23 June 2017

Research Studies

Retina Times “Ophthalmology Road Testers” Evaluate D-EYE

Retina Times/ASRS
Issue #69 Volume 35, Number 3 - Summer 2017

 “Road Test asked 3 ASCRS Colleagues from the US to evaluate and report on the image quality, ease of use, and utility and to offer an opinion on how these products may be of use to retina specialists and other medical specialists.”

Summary Comments from the Road Testers:
Jorge A. Fortun, MD
Bascom Palmer Eye Institute
University of Miami Miller School of medicine
Miami, Florida
“Overall, the D-EYE is a well-executed system for what I consider to be its designed functionality: to serve as a portable, readily accessible, and relatively inexpensive digital direct ophthalmoscope that enables image capture and sharing.”
“The D-EYE’s utility as a telemedicine tool for non-ophthalmologists to evaluate patients and adequately direct further ophthalmologic care by sharing findings with ophthalmology colleagues is readily evident.”
Amy C. Schefl‚er, MD
Retina Consultants of Houston
Houston, Texas

The good news about the D-EYE is that the quality of the images is excellent in both dilated and, to a lesser extent, undilated pupils”.
“The camera does well at imaging the wide spectrum of eyes of varying pigmentation, as well as pathology that does not have much intrinsic contrast.”
“Overall, the D-EYE would be most useful as a screening tool for glaucoma suspects in a mobile clinic or primary care doctor’s office. I don’t think it will have a critical role in a retina setting, but could be useful for a very quick glimpse of the macula in a mobile, rural, or developing-country setting.”

Yoshihiro Yonekawa, MD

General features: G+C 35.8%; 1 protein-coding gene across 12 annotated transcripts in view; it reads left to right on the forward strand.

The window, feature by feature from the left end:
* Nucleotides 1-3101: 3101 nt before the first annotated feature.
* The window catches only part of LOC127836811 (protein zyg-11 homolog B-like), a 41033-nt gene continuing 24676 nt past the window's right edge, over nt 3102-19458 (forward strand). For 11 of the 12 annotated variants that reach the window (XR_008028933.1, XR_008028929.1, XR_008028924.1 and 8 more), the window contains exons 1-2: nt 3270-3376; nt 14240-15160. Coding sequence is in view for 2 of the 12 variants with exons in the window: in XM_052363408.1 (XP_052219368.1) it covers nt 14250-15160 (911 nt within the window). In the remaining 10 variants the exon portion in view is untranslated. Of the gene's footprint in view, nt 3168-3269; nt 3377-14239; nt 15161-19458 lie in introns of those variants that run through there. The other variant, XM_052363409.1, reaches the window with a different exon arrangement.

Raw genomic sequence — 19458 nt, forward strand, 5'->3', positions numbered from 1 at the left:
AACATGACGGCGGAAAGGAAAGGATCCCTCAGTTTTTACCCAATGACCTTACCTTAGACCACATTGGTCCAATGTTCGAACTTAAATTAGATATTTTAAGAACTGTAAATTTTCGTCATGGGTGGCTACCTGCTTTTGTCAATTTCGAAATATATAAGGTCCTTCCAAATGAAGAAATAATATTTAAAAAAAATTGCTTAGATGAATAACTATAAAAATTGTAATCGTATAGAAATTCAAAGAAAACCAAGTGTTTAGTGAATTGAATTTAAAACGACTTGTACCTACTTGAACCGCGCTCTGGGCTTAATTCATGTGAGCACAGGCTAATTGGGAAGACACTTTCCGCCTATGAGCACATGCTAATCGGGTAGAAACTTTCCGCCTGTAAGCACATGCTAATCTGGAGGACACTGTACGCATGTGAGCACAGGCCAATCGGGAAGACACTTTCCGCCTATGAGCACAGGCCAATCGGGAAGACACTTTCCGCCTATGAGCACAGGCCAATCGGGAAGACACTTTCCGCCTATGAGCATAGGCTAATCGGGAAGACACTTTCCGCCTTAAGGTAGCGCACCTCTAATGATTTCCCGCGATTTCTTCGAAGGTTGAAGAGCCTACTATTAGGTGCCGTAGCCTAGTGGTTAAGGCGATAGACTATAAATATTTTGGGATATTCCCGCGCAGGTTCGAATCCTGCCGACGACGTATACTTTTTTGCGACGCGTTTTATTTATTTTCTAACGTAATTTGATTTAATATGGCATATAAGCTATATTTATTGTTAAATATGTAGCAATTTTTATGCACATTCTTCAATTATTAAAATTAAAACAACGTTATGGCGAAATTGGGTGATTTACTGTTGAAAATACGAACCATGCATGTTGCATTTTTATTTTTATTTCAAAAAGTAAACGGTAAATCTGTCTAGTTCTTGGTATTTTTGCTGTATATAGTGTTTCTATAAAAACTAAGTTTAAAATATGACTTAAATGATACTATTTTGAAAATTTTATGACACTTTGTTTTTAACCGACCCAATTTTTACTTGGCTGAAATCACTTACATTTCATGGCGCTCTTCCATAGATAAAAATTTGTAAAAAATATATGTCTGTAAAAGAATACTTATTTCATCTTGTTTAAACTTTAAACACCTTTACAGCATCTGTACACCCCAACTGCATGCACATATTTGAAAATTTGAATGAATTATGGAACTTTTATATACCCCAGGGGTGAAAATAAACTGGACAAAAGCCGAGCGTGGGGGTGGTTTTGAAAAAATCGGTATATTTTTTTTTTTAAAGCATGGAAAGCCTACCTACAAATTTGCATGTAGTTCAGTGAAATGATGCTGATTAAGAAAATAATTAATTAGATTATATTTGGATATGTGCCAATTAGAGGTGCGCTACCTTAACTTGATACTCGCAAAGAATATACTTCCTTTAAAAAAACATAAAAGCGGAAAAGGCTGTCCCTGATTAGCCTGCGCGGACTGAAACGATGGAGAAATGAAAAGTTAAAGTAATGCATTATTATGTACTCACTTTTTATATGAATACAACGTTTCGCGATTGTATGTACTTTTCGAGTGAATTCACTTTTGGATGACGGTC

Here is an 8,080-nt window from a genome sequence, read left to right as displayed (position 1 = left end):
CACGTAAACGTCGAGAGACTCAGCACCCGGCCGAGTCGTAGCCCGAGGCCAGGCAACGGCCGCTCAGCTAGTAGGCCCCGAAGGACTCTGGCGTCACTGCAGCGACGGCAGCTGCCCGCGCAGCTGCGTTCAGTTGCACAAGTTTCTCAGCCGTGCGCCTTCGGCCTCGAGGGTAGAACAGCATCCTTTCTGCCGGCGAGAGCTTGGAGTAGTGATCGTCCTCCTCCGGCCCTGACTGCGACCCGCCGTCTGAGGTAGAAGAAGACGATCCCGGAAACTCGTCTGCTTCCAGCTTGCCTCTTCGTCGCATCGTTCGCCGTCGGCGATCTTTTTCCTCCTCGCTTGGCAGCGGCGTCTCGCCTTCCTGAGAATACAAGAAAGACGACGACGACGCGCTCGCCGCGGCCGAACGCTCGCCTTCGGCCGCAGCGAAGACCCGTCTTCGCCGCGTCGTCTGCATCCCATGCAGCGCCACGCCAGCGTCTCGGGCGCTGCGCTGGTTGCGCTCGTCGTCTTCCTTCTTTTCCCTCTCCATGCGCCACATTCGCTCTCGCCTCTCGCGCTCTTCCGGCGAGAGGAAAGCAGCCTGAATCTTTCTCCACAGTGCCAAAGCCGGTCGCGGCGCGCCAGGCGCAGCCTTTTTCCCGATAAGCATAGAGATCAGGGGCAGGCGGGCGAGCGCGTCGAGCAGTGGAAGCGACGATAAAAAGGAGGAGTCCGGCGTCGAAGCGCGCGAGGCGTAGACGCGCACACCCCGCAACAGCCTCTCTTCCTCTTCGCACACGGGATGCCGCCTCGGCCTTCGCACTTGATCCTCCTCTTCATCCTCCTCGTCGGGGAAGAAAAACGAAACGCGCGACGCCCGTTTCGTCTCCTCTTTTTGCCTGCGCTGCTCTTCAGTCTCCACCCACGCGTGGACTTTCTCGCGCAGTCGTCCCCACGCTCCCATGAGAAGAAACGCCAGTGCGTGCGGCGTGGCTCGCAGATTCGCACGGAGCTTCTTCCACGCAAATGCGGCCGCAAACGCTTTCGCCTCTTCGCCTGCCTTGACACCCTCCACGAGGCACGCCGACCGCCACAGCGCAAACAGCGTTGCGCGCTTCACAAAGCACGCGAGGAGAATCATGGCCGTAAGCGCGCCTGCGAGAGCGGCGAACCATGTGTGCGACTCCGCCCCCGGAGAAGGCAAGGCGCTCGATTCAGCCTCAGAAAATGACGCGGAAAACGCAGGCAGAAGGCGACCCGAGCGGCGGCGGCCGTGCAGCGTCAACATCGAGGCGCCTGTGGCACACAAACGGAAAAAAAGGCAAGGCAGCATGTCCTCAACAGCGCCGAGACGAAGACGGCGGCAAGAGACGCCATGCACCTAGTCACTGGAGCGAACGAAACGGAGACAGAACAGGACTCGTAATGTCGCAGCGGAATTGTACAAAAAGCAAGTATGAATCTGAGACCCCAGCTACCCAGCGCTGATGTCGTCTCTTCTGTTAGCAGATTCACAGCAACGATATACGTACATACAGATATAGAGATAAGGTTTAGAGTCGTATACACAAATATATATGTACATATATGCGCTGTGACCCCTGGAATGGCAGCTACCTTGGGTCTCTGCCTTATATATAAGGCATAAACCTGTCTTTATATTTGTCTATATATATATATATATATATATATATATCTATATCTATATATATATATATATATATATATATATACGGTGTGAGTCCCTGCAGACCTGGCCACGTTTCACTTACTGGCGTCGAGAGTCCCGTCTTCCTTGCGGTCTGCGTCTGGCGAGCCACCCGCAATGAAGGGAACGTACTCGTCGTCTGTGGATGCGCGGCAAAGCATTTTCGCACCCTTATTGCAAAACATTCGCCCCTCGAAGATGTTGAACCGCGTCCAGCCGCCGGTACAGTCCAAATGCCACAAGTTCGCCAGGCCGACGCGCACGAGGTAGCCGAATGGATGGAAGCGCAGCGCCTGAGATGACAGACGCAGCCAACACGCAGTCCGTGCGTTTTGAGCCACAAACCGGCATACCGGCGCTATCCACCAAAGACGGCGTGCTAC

Massachusetts Eye and Ear Infirmary
Boston Children’s Hospital
Boston, Massachusetts

“For the price of 1 New England winter heating bill, the D-EYE can now transform a physician’s smartphone into an ultra-portable fundus camera.”
“Dilated examinations are easily performed in clinic, but photo documentation may not be readily available, and the D-EYE makes it possible—whether it’s for following disc cupping or posterior nevi, or for tele-consultations.”
“…. primary care providers, hospitalists, neurologists, and emergency room providers will most appreciate the new technology. D-EYE is likely to be an easier and more accurate examination than the direct ophthalmoscope for non-ophthalmologists”
“Plus, these images can be documented and forwarded to ophthalmologists for remote consultations. It’s conceivable that glaucoma tele-screenings may benefit from this economical option.”
“It’s conceivable that patients may be able to send in images of their optic discs to their ophthalmologists who are overwhelmed by the increasing number of glaucoma patients.”
Click here for more information about how to use the Smartphone-Based Retinal Imaging System.

Click here for more info about D-EYE


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